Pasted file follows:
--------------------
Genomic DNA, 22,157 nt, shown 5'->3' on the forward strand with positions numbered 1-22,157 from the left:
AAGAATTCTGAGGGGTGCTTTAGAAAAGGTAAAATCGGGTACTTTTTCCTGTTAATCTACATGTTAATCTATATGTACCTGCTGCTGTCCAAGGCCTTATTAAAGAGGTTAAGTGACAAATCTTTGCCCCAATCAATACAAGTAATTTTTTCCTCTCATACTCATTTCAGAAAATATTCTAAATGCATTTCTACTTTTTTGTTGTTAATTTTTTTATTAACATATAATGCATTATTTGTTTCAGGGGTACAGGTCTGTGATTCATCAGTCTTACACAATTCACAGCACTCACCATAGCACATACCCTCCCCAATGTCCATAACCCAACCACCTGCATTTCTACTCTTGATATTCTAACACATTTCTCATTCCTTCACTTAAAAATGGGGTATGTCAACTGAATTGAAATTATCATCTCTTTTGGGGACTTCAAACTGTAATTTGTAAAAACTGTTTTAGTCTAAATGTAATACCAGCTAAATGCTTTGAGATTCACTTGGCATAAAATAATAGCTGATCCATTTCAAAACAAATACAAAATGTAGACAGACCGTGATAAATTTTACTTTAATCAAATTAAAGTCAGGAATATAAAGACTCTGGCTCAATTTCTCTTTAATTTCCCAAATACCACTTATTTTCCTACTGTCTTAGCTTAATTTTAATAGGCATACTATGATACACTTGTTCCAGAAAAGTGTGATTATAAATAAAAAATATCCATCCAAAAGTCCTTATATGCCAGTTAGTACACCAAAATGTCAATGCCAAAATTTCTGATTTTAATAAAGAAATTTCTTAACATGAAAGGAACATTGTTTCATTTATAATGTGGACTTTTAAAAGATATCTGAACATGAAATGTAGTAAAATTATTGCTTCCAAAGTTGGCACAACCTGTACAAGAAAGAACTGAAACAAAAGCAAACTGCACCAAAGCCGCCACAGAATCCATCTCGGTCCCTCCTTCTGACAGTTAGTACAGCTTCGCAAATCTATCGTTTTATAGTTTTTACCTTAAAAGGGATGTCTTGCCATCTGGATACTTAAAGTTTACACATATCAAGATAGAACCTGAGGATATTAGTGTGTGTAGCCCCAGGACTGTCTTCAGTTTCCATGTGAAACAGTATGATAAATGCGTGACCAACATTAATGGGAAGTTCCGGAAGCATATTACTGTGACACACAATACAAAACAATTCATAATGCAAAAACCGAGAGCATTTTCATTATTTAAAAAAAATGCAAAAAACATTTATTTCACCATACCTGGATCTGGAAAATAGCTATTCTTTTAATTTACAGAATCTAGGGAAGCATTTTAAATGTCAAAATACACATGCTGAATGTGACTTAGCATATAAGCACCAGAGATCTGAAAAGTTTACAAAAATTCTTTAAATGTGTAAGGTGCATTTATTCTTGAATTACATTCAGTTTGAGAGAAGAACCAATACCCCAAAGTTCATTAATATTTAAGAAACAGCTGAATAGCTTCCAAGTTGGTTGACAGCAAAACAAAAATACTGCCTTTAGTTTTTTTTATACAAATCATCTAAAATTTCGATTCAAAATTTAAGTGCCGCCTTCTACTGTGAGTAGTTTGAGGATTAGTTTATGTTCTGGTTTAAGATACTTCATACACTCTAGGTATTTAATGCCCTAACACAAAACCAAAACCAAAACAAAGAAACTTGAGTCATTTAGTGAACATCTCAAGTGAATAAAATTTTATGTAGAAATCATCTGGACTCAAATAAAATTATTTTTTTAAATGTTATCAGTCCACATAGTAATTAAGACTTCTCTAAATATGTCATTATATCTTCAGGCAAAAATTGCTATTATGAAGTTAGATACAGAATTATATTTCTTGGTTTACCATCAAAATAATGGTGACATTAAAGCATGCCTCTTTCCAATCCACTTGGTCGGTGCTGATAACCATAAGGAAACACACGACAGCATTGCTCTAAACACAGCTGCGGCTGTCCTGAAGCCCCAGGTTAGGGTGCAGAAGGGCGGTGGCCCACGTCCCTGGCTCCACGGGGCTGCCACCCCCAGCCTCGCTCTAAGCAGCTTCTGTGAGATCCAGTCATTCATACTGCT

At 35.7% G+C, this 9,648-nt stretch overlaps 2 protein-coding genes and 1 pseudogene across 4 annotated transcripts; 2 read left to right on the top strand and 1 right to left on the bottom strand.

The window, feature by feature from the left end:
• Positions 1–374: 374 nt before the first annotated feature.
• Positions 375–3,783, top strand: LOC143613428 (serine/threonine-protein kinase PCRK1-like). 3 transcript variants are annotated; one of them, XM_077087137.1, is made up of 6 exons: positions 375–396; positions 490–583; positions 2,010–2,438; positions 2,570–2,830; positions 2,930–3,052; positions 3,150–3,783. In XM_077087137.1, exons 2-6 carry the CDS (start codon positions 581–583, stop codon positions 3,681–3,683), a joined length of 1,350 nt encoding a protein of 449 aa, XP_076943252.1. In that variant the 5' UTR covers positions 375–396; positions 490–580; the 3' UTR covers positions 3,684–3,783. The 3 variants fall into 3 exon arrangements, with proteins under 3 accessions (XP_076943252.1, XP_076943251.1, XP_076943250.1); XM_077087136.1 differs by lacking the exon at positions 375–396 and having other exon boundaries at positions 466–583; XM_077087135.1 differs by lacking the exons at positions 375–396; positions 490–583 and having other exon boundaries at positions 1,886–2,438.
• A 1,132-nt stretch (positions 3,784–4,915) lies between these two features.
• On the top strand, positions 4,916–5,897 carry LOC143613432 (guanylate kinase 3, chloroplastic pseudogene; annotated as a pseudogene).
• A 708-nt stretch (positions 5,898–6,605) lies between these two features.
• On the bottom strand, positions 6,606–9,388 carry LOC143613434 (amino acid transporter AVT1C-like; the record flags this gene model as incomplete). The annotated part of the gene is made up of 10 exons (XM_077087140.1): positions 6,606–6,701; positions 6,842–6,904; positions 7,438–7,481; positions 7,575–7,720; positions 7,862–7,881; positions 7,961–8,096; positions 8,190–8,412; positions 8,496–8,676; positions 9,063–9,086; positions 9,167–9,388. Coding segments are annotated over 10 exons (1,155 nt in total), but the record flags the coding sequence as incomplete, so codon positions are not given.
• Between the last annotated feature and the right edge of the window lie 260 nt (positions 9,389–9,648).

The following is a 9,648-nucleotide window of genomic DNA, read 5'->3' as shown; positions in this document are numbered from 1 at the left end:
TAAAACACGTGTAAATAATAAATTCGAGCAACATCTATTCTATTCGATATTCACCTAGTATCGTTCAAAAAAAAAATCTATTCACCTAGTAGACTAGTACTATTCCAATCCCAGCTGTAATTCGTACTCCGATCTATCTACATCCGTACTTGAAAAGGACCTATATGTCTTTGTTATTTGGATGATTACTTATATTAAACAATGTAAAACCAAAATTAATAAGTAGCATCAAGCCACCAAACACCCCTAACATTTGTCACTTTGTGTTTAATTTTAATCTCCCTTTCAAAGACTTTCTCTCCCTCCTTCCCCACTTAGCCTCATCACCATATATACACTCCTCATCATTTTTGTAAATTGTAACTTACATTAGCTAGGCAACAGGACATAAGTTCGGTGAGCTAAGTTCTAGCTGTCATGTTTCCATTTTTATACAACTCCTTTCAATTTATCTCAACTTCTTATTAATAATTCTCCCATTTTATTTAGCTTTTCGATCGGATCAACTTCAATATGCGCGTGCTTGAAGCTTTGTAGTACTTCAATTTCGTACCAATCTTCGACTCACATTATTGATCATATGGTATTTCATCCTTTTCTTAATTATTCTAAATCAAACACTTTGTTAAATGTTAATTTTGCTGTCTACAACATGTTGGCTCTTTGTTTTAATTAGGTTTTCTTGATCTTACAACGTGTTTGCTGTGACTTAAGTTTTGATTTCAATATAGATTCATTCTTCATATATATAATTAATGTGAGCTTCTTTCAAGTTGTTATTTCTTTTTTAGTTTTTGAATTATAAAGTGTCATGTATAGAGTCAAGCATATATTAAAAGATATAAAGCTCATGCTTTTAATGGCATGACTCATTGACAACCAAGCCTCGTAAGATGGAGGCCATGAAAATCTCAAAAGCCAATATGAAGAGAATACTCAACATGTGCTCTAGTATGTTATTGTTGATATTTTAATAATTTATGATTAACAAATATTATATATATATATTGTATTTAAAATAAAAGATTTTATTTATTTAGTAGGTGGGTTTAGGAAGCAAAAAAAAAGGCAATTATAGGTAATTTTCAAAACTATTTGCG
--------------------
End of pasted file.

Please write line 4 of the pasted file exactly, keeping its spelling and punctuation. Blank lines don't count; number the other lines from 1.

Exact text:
The window, feature by feature from the left end: